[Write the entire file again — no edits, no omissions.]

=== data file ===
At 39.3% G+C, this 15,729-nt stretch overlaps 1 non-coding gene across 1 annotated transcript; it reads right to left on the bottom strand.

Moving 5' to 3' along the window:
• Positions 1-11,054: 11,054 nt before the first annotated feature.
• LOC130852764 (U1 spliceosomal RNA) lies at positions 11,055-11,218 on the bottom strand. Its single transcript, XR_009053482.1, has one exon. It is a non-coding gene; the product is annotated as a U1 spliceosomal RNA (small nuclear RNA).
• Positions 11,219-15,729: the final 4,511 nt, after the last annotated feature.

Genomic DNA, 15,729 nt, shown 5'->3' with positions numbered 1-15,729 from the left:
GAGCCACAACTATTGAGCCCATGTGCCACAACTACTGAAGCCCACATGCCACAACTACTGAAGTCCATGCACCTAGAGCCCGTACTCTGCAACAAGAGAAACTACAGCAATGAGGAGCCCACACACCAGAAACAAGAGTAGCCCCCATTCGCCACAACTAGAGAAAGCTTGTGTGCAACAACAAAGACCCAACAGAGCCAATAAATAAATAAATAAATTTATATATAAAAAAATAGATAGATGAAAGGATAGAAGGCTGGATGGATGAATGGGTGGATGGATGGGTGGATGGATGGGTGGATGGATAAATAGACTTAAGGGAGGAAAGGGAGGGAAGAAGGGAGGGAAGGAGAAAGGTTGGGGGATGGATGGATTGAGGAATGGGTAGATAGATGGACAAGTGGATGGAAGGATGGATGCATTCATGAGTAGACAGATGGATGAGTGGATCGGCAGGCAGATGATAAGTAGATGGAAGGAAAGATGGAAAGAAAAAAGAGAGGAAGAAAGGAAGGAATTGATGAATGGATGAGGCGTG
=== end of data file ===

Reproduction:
At 39.3% G+C, this 15,729-nt stretch overlaps 1 non-coding gene across 1 annotated transcript; it reads right to left on the bottom strand.

Moving 5' to 3' along the window:
• Positions 1-11,054: 11,054 nt before the first annotated feature.
• LOC130852764 (U1 spliceosomal RNA) lies at positions 11,055-11,218 on the bottom strand. Its single transcript, XR_009053482.1, has one exon. It is a non-coding gene; the product is annotated as a U1 spliceosomal RNA (small nuclear RNA).
• Positions 11,219-15,729: the final 4,511 nt, after the last annotated feature.

Genomic DNA, 15,729 nt, shown 5'->3' with positions numbered 1-15,729 from the left:
GAGCCACAACTATTGAGCCCATGTGCCACAACTACTGAAGCCCACATGCCACAACTACTGAAGTCCATGCACCTAGAGCCCGTACTCTGCAACAAGAGAAACTACAGCAATGAGGAGCCCACACACCAGAAACAAGAGTAGCCCCCATTCGCCACAACTAGAGAAAGCTTGTGTGCAACAACAAAGACCCAACAGAGCCAATAAATAAATAAATAAATTTATATATAAAAAAATAGATAGATGAAAGGATAGAAGGCTGGATGGATGAATGGGTGGATGGATGGGTGGATGGATGGGTGGATGGATAAATAGACTTAAGGGAGGAAAGGGAGGGAAGAAGGGAGGGAAGGAGAAAGGTTGGGGGATGGATGGATTGAGGAATGGGTAGATAGATGGACAAGTGGATGGAAGGATGGATGCATTCATGAGTAGACAGATGGATGAGTGGATCGGCAGGCAGATGATAAGTAGATGGAAGGAAAGATGGAAAGAAAAAAGAGAGGAAGAAAGGAAGGAATTGATGAATGGATGAGGCGTG